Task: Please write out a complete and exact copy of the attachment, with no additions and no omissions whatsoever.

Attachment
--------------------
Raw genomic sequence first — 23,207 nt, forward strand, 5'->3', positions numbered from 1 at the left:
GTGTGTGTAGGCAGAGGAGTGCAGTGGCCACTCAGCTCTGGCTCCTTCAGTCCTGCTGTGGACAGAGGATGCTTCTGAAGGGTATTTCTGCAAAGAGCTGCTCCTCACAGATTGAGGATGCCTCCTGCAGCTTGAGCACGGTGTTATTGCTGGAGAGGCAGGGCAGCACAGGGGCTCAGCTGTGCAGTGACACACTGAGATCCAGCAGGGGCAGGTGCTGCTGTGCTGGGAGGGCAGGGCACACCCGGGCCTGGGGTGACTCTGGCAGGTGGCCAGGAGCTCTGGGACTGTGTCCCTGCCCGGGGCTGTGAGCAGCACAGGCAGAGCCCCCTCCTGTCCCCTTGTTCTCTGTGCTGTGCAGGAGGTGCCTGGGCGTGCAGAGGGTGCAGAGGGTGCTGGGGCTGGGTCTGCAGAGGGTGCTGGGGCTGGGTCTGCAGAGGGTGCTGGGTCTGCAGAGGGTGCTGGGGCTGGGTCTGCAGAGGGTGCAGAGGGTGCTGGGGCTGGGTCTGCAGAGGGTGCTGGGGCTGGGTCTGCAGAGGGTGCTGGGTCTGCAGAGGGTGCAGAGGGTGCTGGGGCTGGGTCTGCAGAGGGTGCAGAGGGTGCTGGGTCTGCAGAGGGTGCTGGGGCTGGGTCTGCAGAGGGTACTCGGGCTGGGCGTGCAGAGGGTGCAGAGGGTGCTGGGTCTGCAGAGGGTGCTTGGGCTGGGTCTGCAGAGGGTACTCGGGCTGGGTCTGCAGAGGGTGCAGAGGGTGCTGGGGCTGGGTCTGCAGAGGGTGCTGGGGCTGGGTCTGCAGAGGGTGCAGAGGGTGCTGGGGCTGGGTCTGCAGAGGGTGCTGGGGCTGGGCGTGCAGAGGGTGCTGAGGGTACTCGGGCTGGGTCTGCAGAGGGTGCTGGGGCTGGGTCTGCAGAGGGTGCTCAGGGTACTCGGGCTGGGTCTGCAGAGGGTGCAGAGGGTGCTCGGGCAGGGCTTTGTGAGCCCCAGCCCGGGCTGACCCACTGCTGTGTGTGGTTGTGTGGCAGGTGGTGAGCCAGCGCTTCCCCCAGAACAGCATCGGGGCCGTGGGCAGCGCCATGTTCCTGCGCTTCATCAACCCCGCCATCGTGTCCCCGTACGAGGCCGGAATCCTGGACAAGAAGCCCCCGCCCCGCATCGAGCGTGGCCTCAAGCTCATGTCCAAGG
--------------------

Raw genomic sequence first — 23,207 nt, forward strand, 5'->3', positions numbered from 1 at the left:
GTGTGTGTAGGCAGAGGAGTGCAGTGGCCACTCAGCTCTGGCTCCTTCAGTCCTGCTGTGGACAGAGGATGCTTCTGAAGGGTATTTCTGCAAAGAGCTGCTCCTCACAGATTGAGGATGCCTCCTGCAGCTTGAGCACGGTGTTATTGCTGGAGAGGCAGGGCAGCACAGGGGCTCAGCTGTGCAGTGACACACTGAGATCCAGCAGGGGCAGGTGCTGCTGTGCTGGGAGGGCAGGGCACACCCGGGCCTGGGGTGACTCTGGCAGGTGGCCAGGAGCTCTGGGACTGTGTCCCTGCCCGGGGCTGTGAGCAGCACAGGCAGAGCCCCCTCCTGTCCCCTTGTTCTCTGTGCTGTGCAGGAGGTGCCTGGGCGTGCAGAGGGTGCAGAGGGTGCTGGGGCTGGGTCTGCAGAGGGTGCTGGGGCTGGGTCTGCAGAGGGTGCTGGGTCTGCAGAGGGTGCTGGGGCTGGGTCTGCAGAGGGTGCAGAGGGTGCTGGGGCTGGGTCTGCAGAGGGTGCTGGGGCTGGGTCTGCAGAGGGTGCTGGGTCTGCAGAGGGTGCAGAGGGTGCTGGGGCTGGGTCTGCAGAGGGTGCAGAGGGTGCTGGGTCTGCAGAGGGTGCTGGGGCTGGGTCTGCAGAGGGTACTCGGGCTGGGCGTGCAGAGGGTGCAGAGGGTGCTGGGTCTGCAGAGGGTGCTTGGGCTGGGTCTGCAGAGGGTACTCGGGCTGGGTCTGCAGAGGGTGCAGAGGGTGCTGGGGCTGGGTCTGCAGAGGGTGCTGGGGCTGGGTCTGCAGAGGGTGCAGAGGGTGCTGGGGCTGGGTCTGCAGAGGGTGCTGGGGCTGGGCGTGCAGAGGGTGCTGAGGGTACTCGGGCTGGGTCTGCAGAGGGTGCTGGGGCTGGGTCTGCAGAGGGTGCTCAGGGTACTCGGGCTGGGTCTGCAGAGGGTGCAGAGGGTGCTCGGGCAGGGCTTTGTGAGCCCCAGCCCGGGCTGACCCACTGCTGTGTGTGGTTGTGTGGCAGGTGGTGAGCCAGCGCTTCCCCCAGAACAGCATCGGGGCCGTGGGCAGCGCCATGTTCCTGCGCTTCATCAACCCCGCCATCGTGTCCCCGTACGAGGCCGGAATCCTGGACAAGAAGCCCCCGCCCCGCATCGAGCGTGGCCTCAAGCTCATGTCCAAGG